BT tests ‘super broadband’ for HD video transmission

BT broadband2BT is testing ‘super broadband’ data speeds of up to 1.4Tbit/s (1400Gbit/s) over existing optical fibre links in the network.

According to BT, this is the fastest speed ever achieved in commercial grade hardware in a real-world environment and is equivalent to transmitting 44 uncompressed HD films in a single second.

Working with network supplier Alcatel-Lucent, BT carried out the data tests over an existing 410km fibre link between the BT Tower in London and BT’s Adastral Park research campus in Suffolk.

The tests were performed using production equipment that was software reconfigurable between 200Gbit/s using 16 QAM modulation and 100Gbit/s using QPSK modulation.

It used a technique, called ‘flexible grid’ infrastructure, which varied the gaps between transmission channels, usually set at 50GHz. By increasing the density of channels on the fibre, this approach achieved up to 42.5% greater data transmission efficiency compared to today’s standard networks.

BT believes this will allow it to scale its core network capacity to meet demand for more bandwidth-hungry services such as streaming video.

“This outstanding achievement demonstrates that BT can easily introduce new features and technologies across our core network maximising the efficiency of our existing infrastructure,” said Neil J. McRae, chief network architect at BT.

“Working with Alcatel-Lucent on this trial has been highly productive in demonstrating the viability of an alien wavelength approach,” said McRae.

The trial was conducted through the overlaying of an “Alien Super Channel” comprised of seven 200Gbit/s channels bundled together to provide a combined capacity of 1.4Tbit/s.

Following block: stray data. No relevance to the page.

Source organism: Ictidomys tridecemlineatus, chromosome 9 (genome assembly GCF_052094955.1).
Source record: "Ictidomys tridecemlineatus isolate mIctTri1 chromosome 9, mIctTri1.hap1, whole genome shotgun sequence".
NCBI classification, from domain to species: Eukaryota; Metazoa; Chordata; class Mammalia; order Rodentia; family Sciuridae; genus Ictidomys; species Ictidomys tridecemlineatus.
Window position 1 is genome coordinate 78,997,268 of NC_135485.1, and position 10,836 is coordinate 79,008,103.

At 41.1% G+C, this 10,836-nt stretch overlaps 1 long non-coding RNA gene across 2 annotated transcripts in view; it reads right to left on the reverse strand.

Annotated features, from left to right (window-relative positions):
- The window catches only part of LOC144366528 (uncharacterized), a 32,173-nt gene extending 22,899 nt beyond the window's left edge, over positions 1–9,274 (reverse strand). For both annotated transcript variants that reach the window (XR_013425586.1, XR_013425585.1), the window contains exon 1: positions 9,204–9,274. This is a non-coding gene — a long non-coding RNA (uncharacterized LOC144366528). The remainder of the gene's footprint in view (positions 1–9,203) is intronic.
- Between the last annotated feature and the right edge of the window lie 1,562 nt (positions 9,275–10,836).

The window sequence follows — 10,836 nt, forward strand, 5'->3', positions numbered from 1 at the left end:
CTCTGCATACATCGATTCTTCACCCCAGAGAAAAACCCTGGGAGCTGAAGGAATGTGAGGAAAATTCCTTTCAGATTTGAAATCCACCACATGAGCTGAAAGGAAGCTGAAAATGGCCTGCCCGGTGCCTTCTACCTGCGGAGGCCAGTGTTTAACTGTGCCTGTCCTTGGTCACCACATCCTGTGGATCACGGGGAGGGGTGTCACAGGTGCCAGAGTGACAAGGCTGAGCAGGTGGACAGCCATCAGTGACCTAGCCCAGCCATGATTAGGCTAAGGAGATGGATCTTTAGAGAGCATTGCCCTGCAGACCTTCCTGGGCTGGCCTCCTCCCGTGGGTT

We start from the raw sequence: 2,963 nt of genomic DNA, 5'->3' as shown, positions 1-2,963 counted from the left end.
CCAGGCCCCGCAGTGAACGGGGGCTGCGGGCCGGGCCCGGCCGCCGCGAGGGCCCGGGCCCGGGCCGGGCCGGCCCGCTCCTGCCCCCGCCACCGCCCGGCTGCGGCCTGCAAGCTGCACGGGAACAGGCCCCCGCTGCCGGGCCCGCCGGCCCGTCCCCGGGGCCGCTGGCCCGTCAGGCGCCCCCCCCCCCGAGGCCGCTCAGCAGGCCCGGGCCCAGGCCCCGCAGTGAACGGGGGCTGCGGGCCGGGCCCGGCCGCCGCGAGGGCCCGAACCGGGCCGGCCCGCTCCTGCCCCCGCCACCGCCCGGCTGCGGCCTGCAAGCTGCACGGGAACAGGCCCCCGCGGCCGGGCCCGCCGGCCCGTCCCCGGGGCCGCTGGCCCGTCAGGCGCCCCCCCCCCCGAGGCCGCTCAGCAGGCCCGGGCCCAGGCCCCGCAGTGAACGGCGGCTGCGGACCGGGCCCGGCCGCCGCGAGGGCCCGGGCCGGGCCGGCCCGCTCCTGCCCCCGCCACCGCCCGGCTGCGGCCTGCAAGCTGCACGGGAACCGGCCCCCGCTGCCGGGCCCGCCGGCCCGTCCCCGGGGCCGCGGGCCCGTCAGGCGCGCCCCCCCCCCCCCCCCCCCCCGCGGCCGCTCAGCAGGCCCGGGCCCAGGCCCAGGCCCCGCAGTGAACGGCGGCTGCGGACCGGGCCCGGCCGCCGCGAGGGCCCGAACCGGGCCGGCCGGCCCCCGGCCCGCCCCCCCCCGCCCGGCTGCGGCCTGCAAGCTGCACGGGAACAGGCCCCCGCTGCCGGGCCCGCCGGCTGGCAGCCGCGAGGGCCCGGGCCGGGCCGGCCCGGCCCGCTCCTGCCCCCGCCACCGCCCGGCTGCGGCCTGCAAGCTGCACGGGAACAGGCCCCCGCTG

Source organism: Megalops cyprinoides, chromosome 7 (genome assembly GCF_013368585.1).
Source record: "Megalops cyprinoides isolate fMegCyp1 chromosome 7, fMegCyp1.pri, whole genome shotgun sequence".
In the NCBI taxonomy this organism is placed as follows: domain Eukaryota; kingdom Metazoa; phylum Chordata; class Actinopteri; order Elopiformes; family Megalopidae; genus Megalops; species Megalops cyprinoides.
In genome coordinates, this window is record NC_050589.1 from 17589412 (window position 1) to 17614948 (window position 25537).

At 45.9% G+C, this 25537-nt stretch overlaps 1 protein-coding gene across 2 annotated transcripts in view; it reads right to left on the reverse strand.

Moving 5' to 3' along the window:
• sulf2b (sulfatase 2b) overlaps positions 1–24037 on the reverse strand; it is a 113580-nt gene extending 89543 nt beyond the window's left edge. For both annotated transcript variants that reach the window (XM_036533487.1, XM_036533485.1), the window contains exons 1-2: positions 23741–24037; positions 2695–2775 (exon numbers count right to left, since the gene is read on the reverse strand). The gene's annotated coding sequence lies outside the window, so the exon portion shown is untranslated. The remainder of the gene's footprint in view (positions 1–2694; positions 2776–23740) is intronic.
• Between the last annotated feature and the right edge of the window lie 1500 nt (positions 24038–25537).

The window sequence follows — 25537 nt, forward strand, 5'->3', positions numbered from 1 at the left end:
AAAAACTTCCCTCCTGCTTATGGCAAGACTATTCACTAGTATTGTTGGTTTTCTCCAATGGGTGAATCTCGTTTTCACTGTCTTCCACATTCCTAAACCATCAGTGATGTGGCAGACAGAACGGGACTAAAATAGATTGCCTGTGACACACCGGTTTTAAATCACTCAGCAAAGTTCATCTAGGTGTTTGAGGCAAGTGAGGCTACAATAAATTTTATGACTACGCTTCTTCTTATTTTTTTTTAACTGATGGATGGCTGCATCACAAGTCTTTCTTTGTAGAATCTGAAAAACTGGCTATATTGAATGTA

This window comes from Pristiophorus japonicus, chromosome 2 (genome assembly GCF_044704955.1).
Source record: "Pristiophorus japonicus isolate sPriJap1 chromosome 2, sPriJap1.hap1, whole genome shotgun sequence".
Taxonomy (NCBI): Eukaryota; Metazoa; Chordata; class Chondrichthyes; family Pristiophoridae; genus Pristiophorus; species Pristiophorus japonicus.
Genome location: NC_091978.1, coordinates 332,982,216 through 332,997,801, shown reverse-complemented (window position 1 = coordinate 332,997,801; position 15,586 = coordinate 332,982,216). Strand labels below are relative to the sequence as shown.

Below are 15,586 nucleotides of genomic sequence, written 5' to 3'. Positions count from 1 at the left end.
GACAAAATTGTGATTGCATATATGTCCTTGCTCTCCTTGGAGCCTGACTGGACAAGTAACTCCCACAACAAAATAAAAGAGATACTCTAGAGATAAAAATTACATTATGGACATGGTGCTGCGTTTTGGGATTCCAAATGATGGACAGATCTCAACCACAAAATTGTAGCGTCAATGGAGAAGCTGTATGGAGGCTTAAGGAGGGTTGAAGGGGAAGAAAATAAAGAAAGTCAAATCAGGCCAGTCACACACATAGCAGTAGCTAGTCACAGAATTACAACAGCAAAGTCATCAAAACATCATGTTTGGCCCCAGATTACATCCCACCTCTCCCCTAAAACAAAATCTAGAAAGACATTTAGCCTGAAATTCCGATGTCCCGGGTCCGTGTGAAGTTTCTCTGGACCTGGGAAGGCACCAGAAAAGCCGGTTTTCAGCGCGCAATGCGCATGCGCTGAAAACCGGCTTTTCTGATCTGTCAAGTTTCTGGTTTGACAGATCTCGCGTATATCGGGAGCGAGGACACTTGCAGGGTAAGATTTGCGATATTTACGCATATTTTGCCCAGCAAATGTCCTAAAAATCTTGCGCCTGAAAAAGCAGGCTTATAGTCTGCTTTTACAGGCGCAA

By reducing the spectral spacing between the channels from 50GHz to 35GHz using the 400Gbit/s Photonic Services Engine (PSE) technology on the 1830 Photonic Service Switch (PSS), spectral efficiency is enhanced by almost 43%.

The 1830 PSS can be used as an optical extension shelf of the 7750 Service Router (SR) and the 7950 Extensible Routing System (XRS). Flexgrid is the key to creating high-capacity, spectrally efficient super channels. The super channel is “alien” because it operates transparently on top of BT’s existing optical network.

“BT and Alcatel-Lucent continue to work together to use innovation from Bell Labs, Alcatel-Lucent and BT Research and Development to move the industry forward and meet the ever evolving needs of the marketplace,” said  Cormac Whelan, CEO, Alcatel-Lucent UK & Ireland.

 

 

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2 Comments

  1. Chris Conder
    January 22, 2014 19:24

    Great news about the central core, but unless they deliver it to the edges it isn’t much use, and they can’t do that through old copper phone lines.
    Its a bit like looking at the ocean, when all that comes through your tap is a drip.

  2. Tavistock Superfast Broadband
    January 21, 2014 12:48

    The Government could get this piped into some Government Buildings across the UK and claim the average speed is over the superfast threshold (Over 24 Mbps) for the whole of the UK.

    This will be another version of making the fast faster. Hiding really low speeds of the easy to reach and the not bothering to reach millions of premises in the UK. BDUK has failed and is failing – they have gone to sleep…